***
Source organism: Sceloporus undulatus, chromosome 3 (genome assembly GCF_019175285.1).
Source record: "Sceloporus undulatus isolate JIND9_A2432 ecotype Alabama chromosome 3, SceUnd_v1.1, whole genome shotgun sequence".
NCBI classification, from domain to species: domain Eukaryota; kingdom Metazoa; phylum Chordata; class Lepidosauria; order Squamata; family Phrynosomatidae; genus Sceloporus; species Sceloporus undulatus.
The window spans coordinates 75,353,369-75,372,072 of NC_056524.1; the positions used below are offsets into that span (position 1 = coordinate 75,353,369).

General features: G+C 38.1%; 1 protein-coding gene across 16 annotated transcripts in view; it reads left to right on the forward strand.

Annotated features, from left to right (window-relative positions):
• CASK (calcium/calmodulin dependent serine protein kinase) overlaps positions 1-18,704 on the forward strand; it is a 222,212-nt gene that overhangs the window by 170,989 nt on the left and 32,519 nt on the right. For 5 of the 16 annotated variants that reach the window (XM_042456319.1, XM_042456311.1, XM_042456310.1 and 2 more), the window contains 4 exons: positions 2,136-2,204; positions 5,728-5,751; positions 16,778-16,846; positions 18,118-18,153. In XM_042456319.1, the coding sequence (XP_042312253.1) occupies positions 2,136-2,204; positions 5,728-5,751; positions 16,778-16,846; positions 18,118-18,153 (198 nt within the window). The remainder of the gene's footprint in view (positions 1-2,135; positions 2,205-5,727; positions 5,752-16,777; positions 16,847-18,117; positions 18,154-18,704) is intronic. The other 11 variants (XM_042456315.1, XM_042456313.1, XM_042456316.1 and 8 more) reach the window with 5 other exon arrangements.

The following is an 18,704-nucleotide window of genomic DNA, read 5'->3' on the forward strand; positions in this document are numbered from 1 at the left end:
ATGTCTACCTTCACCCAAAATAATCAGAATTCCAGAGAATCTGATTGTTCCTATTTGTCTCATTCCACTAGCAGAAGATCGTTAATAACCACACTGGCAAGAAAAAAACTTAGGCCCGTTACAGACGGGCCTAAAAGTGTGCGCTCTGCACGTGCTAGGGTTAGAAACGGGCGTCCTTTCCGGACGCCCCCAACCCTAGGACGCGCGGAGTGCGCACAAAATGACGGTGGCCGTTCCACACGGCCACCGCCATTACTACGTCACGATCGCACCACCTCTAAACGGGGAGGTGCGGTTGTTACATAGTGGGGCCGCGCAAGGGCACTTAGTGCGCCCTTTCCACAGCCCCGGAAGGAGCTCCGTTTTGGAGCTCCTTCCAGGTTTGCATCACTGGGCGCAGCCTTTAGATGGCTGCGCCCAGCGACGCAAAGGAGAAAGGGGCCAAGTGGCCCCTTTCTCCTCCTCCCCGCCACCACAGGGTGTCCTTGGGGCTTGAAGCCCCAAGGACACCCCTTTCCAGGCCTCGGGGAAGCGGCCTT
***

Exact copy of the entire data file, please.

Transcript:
Source organism: Sceloporus undulatus, chromosome 3 (genome assembly GCF_019175285.1).
Source record: "Sceloporus undulatus isolate JIND9_A2432 ecotype Alabama chromosome 3, SceUnd_v1.1, whole genome shotgun sequence".
NCBI classification, from domain to species: domain Eukaryota; kingdom Metazoa; phylum Chordata; class Lepidosauria; order Squamata; family Phrynosomatidae; genus Sceloporus; species Sceloporus undulatus.
The window spans coordinates 75,353,369-75,372,072 of NC_056524.1; the positions used below are offsets into that span (position 1 = coordinate 75,353,369).

General features: G+C 38.1%; 1 protein-coding gene across 16 annotated transcripts in view; it reads left to right on the forward strand.

Annotated features, from left to right (window-relative positions):
• CASK (calcium/calmodulin dependent serine protein kinase) overlaps positions 1-18,704 on the forward strand; it is a 222,212-nt gene that overhangs the window by 170,989 nt on the left and 32,519 nt on the right. For 5 of the 16 annotated variants that reach the window (XM_042456319.1, XM_042456311.1, XM_042456310.1 and 2 more), the window contains 4 exons: positions 2,136-2,204; positions 5,728-5,751; positions 16,778-16,846; positions 18,118-18,153. In XM_042456319.1, the coding sequence (XP_042312253.1) occupies positions 2,136-2,204; positions 5,728-5,751; positions 16,778-16,846; positions 18,118-18,153 (198 nt within the window). The remainder of the gene's footprint in view (positions 1-2,135; positions 2,205-5,727; positions 5,752-16,777; positions 16,847-18,117; positions 18,154-18,704) is intronic. The other 11 variants (XM_042456315.1, XM_042456313.1, XM_042456316.1 and 8 more) reach the window with 5 other exon arrangements.

The following is an 18,704-nucleotide window of genomic DNA, read 5'->3' on the forward strand; positions in this document are numbered from 1 at the left end:
ATGTCTACCTTCACCCAAAATAATCAGAATTCCAGAGAATCTGATTGTTCCTATTTGTCTCATTCCACTAGCAGAAGATCGTTAATAACCACACTGGCAAGAAAAAAACTTAGGCCCGTTACAGACGGGCCTAAAAGTGTGCGCTCTGCACGTGCTAGGGTTAGAAACGGGCGTCCTTTCCGGACGCCCCCAACCCTAGGACGCGCGGAGTGCGCACAAAATGACGGTGGCCGTTCCACACGGCCACCGCCATTACTACGTCACGATCGCACCACCTCTAAACGGGGAGGTGCGGTTGTTACATAGTGGGGCCGCGCAAGGGCACTTAGTGCGCCCTTTCCACAGCCCCGGAAGGAGCTCCGTTTTGGAGCTCCTTCCAGGTTTGCATCACTGGGCGCAGCCTTTAGATGGCTGCGCCCAGCGACGCAAAGGAGAAAGGGGCCAAGTGGCCCCTTTCTCCTCCTCCCCGCCACCACAGGGTGTCCTTGGGGCTTGAAGCCCCAAGGACACCCCTTTCCAGGCCTCGGGGAAGCGGCCTT